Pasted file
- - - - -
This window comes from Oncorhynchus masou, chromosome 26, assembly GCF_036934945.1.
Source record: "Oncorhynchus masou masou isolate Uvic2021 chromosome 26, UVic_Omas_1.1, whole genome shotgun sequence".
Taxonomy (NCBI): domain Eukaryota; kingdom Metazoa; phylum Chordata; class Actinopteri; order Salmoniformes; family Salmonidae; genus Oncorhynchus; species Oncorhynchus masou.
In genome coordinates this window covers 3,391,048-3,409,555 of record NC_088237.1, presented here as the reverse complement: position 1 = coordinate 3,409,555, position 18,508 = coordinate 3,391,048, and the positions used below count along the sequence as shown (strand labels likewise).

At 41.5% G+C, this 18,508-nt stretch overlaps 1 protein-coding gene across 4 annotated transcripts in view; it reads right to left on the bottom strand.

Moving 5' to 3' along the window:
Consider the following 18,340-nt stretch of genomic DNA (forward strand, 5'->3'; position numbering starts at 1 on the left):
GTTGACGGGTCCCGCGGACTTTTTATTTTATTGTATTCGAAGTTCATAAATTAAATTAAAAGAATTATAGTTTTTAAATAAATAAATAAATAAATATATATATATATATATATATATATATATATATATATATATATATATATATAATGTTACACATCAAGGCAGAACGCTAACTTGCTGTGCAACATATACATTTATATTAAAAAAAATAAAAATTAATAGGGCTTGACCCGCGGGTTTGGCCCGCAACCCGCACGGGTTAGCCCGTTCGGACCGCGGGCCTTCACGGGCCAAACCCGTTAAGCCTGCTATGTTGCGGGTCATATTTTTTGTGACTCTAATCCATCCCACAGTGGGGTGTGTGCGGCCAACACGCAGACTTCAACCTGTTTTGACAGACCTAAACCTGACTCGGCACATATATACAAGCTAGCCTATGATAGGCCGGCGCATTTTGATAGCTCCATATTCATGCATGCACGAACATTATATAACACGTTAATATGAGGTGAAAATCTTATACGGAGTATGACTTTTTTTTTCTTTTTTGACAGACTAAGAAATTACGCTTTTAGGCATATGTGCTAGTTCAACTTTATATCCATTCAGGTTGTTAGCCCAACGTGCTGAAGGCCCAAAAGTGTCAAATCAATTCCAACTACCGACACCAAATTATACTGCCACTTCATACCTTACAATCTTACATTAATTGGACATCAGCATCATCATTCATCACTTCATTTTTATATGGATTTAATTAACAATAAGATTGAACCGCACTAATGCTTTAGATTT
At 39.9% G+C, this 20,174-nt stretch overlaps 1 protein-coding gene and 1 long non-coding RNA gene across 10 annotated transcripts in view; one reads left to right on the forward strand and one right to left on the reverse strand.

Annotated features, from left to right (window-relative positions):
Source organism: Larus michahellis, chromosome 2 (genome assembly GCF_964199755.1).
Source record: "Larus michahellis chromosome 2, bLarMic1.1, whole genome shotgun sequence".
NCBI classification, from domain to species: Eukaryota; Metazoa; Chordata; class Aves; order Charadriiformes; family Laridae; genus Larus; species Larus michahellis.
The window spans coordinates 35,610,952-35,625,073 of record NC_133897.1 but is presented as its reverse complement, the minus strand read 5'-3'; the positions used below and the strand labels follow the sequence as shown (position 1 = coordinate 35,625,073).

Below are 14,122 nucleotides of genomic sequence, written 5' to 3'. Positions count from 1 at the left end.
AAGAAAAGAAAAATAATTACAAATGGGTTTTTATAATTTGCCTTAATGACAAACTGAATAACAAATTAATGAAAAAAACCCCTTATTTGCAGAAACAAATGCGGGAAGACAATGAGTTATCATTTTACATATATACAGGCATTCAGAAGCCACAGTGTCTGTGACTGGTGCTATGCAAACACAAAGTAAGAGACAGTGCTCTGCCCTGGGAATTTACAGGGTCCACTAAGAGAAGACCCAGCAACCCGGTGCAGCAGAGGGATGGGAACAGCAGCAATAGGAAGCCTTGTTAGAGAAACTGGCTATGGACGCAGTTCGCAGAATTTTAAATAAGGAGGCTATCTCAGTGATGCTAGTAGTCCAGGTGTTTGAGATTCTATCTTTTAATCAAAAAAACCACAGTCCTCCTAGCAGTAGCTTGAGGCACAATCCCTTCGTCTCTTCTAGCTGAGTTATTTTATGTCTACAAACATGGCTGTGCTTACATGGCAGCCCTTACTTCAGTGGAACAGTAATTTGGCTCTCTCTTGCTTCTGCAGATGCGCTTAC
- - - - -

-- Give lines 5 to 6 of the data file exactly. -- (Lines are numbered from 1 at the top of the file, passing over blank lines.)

At 41.5% G+C, this 18,508-nt stretch overlaps 1 protein-coding gene across 4 annotated transcripts in view; it reads right to left on the bottom strand.

Moving 5' to 3' along the window: